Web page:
Tour de Farce (France), Race Leader Michael Rasmussen Ordered Withdrawal By Sponsor (Missed Drug Testing)
The Tour de France has gone from yellow jersey to black eye to death nail. How much more embarrassment can this sport endure? One really needs to question the logic of allowing Rasmussen to compete in the first place if there were so many suspect issues preceding the race. The race leader sent packing as the Tour de France staggers into Paris amidst controversy again.
Tour de France leader Michael Rasmussen was all but assured to win this years race after the his most recent win in the mountain climb stage. A sure win until he was asked to withdrawal by his team sponsor.
Some French newspapers declared the Tour dead Thursday and said it should be stopped after the bombshell announcement late Wednesday night that Rasmussen’s team was sending the Dane home for lying.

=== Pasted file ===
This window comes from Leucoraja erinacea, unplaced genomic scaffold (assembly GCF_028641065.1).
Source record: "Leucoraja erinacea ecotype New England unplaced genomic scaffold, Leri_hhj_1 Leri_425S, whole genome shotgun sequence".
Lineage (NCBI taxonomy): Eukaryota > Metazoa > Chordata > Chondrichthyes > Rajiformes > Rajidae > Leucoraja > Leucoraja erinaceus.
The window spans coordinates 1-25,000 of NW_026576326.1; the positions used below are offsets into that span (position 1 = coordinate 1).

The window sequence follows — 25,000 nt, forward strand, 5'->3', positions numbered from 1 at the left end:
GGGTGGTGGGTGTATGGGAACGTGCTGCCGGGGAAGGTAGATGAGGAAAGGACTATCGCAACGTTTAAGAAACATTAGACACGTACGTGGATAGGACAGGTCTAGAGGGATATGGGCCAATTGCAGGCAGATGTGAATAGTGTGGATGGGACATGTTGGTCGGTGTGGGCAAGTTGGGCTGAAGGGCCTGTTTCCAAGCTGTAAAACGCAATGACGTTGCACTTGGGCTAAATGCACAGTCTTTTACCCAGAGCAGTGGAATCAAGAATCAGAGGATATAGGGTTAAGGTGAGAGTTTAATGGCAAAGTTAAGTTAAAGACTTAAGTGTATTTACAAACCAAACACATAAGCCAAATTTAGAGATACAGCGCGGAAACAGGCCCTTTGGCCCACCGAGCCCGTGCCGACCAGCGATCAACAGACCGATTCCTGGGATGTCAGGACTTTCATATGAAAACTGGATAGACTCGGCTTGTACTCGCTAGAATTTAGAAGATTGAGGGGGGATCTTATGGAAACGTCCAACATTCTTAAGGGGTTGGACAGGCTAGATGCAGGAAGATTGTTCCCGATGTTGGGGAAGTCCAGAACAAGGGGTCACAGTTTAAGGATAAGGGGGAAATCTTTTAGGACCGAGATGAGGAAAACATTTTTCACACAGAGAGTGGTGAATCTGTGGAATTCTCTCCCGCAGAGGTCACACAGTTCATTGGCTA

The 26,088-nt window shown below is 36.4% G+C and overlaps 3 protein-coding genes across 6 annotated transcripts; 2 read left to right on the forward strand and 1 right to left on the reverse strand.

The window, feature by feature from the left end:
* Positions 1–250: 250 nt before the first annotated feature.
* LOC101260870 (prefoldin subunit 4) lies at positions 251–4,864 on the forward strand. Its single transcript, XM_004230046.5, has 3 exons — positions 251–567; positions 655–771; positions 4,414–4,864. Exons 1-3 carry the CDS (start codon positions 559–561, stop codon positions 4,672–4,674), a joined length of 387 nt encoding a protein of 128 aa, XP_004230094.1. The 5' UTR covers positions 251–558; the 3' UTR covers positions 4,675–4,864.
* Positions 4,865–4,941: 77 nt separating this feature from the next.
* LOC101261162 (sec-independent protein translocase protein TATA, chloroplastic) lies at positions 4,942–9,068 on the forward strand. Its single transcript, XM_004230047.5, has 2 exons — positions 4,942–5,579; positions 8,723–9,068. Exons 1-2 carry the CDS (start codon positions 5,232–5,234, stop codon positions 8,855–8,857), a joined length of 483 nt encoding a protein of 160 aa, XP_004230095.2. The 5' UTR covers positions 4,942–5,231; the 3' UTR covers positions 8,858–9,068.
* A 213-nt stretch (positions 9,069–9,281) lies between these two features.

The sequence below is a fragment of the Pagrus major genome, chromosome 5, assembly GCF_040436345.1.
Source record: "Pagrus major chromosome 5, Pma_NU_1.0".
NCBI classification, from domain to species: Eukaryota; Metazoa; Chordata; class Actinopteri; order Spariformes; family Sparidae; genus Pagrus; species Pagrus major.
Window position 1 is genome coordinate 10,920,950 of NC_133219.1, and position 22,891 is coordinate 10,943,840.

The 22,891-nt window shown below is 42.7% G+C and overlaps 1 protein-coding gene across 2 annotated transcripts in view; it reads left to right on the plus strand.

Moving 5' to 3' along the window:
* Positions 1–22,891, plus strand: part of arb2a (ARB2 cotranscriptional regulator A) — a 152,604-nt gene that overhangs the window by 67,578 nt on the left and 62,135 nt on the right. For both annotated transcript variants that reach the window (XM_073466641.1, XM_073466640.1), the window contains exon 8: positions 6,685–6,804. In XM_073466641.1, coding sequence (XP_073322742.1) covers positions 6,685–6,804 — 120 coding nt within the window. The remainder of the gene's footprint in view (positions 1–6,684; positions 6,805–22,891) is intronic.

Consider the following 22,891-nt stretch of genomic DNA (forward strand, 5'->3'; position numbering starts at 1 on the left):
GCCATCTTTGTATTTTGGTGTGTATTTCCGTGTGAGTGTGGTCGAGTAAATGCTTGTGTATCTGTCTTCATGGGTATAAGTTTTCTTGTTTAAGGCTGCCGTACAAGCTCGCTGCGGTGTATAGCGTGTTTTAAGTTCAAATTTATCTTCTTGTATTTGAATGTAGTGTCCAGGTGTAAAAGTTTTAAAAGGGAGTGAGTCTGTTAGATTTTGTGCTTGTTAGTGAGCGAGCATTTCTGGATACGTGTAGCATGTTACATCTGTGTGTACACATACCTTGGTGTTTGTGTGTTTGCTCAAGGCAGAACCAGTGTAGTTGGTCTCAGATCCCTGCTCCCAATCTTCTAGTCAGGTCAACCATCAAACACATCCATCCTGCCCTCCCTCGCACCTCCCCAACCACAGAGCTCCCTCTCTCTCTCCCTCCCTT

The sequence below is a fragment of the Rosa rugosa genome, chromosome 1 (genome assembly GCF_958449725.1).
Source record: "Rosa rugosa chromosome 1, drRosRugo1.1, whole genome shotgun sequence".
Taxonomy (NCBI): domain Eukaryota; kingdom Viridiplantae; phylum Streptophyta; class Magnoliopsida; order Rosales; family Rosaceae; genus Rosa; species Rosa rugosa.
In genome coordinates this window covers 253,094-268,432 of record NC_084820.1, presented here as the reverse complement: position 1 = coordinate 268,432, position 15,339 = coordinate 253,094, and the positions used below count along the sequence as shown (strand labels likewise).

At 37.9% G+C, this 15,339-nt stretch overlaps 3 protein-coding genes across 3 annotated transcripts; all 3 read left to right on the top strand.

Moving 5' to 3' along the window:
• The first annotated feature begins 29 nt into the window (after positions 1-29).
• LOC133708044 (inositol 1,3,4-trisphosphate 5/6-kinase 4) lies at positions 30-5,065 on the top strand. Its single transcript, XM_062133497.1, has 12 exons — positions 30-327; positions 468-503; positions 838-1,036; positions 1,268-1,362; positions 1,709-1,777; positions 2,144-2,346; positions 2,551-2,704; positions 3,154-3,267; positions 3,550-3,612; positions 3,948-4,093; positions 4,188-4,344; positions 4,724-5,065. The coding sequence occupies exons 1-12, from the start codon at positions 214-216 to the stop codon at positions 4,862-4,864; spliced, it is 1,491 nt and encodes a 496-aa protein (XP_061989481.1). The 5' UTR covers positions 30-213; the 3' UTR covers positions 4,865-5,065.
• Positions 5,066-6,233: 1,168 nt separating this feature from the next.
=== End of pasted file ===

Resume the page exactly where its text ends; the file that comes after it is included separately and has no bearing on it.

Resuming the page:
Team spokesman Jacob Bergsma said Rasmussen’s withdrawal was ordered by their sponsor, Rabobank. It was linked to “incorrect” information that Rasmussen gave to the team’s sports director over his whereabouts last month. Rasmussen missed random drug tests on May 8 and June 28, saying he was in Mexico. But a former rider, Davide Cassani, said he had seen Rasmussen in Italy in mid-June.
The remaining members of the team will still take the start on Thursday, Bergsma said.
Rasmussen had been the leader since July 15.
“My career is ruined,” he told Dutch newspaper Algemeen Dagblad.
Rabobank team leader Theo de Rooij makes the announcement
Rasmussen told the team leadership that he was training in Mexico in June but it eventually became clear that he was actually in Italy. As a result, he missed out-of-competition drugs tests, for which he received two warnings from the international cycling union UCI.
Under UCI rules, three warnings equal a violation of doping regulations. Over the past few weeks, Rasmussen has been tested for doping many times, but all tests came back negative. His departure means that the Spaniard Alberto Contador takes the lead with only four days remaining of the cycling event.